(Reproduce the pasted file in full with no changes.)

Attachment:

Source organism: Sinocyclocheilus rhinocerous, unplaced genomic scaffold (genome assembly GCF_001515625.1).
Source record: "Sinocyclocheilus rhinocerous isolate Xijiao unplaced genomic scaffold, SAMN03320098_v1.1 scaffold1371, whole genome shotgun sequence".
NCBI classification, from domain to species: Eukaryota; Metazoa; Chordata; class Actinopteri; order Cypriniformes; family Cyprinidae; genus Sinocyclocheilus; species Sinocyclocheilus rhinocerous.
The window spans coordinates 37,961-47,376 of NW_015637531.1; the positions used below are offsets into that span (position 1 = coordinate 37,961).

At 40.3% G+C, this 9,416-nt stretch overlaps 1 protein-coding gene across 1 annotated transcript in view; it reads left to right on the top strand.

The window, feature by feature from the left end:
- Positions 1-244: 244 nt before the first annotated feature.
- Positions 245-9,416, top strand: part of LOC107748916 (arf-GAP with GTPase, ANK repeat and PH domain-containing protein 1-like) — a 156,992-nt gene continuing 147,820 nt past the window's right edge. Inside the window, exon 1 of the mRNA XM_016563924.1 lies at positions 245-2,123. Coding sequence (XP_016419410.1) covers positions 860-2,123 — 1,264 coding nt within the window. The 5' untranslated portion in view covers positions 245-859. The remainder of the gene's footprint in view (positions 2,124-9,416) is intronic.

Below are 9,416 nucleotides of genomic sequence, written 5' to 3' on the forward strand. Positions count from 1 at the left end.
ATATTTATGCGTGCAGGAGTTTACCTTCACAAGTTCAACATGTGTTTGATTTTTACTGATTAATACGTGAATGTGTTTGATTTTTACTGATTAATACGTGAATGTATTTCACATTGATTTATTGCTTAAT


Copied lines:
Source organism: Sinocyclocheilus rhinocerous, unplaced genomic scaffold (genome assembly GCF_001515625.1).
Source record: "Sinocyclocheilus rhinocerous isolate Xijiao unplaced genomic scaffold, SAMN03320098_v1.1 scaffold1371, whole genome shotgun sequence".
NCBI classification, from domain to species: Eukaryota; Metazoa; Chordata; class Actinopteri; order Cypriniformes; family Cyprinidae; genus Sinocyclocheilus; species Sinocyclocheilus rhinocerous.
The window spans coordinates 37,961-47,376 of NW_015637531.1; the positions used below are offsets into that span (position 1 = coordinate 37,961).

At 40.3% G+C, this 9,416-nt stretch overlaps 1 protein-coding gene across 1 annotated transcript in view; it reads left to right on the top strand.

The window, feature by feature from the left end:
- Positions 1-244: 244 nt before the first annotated feature.
- Positions 245-9,416, top strand: part of LOC107748916 (arf-GAP with GTPase, ANK repeat and PH domain-containing protein 1-like) — a 156,992-nt gene continuing 147,820 nt past the window's right edge. Inside the window, exon 1 of the mRNA XM_016563924.1 lies at positions 245-2,123. Coding sequence (XP_016419410.1) covers positions 860-2,123 — 1,264 coding nt within the window. The 5' untranslated portion in view covers positions 245-859. The remainder of the gene's footprint in view (positions 2,124-9,416) is intronic.

Below are 9,416 nucleotides of genomic sequence, written 5' to 3' on the forward strand. Positions count from 1 at the left end.
ATATTTATGCGTGCAGGAGTTTACCTTCACAAGTTCAACATGTGTTTGATTTTTACTGATTAATACGTGAATGTGTTTGATTTTTACTGATTAATACGTGAATGTATTTCACATTGATTTATTGCTTAAT